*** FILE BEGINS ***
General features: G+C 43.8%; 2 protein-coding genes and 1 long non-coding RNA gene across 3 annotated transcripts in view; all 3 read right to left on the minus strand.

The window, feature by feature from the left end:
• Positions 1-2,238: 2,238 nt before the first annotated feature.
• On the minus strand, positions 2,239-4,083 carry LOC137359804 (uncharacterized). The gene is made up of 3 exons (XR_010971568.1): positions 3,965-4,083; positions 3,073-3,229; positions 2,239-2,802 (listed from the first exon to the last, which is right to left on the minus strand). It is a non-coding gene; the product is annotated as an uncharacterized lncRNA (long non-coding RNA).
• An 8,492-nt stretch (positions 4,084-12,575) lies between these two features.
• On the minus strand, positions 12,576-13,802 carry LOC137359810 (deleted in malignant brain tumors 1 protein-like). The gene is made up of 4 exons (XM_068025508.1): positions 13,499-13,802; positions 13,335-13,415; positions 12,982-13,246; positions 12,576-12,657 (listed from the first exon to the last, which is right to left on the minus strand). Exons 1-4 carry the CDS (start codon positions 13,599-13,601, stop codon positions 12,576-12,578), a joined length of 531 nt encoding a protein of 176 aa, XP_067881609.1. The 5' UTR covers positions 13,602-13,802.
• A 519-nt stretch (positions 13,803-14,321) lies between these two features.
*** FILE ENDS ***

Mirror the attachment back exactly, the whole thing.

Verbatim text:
General features: G+C 43.8%; 2 protein-coding genes and 1 long non-coding RNA gene across 3 annotated transcripts in view; all 3 read right to left on the minus strand.

The window, feature by feature from the left end:
• Positions 1-2,238: 2,238 nt before the first annotated feature.
• On the minus strand, positions 2,239-4,083 carry LOC137359804 (uncharacterized). The gene is made up of 3 exons (XR_010971568.1): positions 3,965-4,083; positions 3,073-3,229; positions 2,239-2,802 (listed from the first exon to the last, which is right to left on the minus strand). It is a non-coding gene; the product is annotated as an uncharacterized lncRNA (long non-coding RNA).
• An 8,492-nt stretch (positions 4,084-12,575) lies between these two features.
• On the minus strand, positions 12,576-13,802 carry LOC137359810 (deleted in malignant brain tumors 1 protein-like). The gene is made up of 4 exons (XM_068025508.1): positions 13,499-13,802; positions 13,335-13,415; positions 12,982-13,246; positions 12,576-12,657 (listed from the first exon to the last, which is right to left on the minus strand). Exons 1-4 carry the CDS (start codon positions 13,599-13,601, stop codon positions 12,576-12,578), a joined length of 531 nt encoding a protein of 176 aa, XP_067881609.1. The 5' UTR covers positions 13,602-13,802.
• A 519-nt stretch (positions 13,803-14,321) lies between these two features.